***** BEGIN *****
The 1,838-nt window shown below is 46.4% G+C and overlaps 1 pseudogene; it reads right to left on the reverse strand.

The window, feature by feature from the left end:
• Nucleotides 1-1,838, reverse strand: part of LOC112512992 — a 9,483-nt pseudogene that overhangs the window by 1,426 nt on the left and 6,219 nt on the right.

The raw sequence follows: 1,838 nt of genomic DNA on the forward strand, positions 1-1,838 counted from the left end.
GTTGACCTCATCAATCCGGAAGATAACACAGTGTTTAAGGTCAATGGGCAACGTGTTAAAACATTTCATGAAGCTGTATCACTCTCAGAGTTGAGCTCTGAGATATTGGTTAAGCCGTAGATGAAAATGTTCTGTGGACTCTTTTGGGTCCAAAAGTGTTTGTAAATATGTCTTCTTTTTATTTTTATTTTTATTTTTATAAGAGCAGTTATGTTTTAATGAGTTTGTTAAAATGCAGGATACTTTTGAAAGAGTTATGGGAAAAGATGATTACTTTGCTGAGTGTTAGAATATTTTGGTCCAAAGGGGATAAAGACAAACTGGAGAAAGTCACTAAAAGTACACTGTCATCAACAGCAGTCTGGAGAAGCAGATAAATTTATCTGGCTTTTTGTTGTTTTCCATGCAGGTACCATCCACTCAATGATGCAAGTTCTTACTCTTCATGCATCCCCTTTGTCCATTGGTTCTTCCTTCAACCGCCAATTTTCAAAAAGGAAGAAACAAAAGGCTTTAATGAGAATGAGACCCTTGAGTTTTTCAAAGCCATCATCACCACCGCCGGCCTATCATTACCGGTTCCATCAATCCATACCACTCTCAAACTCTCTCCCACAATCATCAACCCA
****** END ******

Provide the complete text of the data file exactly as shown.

The 1,838-nt window shown below is 46.4% G+C and overlaps 1 pseudogene; it reads right to left on the reverse strand.

The window, feature by feature from the left end:
• Nucleotides 1-1,838, reverse strand: part of LOC112512992 — a 9,483-nt pseudogene that overhangs the window by 1,426 nt on the left and 6,219 nt on the right.

The raw sequence follows: 1,838 nt of genomic DNA on the forward strand, positions 1-1,838 counted from the left end.
GTTGACCTCATCAATCCGGAAGATAACACAGTGTTTAAGGTCAATGGGCAACGTGTTAAAACATTTCATGAAGCTGTATCACTCTCAGAGTTGAGCTCTGAGATATTGGTTAAGCCGTAGATGAAAATGTTCTGTGGACTCTTTTGGGTCCAAAAGTGTTTGTAAATATGTCTTCTTTTTATTTTTATTTTTATTTTTATAAGAGCAGTTATGTTTTAATGAGTTTGTTAAAATGCAGGATACTTTTGAAAGAGTTATGGGAAAAGATGATTACTTTGCTGAGTGTTAGAATATTTTGGTCCAAAGGGGATAAAGACAAACTGGAGAAAGTCACTAAAAGTACACTGTCATCAACAGCAGTCTGGAGAAGCAGATAAATTTATCTGGCTTTTTGTTGTTTTCCATGCAGGTACCATCCACTCAATGATGCAAGTTCTTACTCTTCATGCATCCCCTTTGTCCATTGGTTCTTCCTTCAACCGCCAATTTTCAAAAAGGAAGAAACAAAAGGCTTTAATGAGAATGAGACCCTTGAGTTTTTCAAAGCCATCATCACCACCGCCGGCCTATCATTACCGGTTCCATCAATCCATACCACTCTCAAACTCTCTCCCACAATCATCAACCCA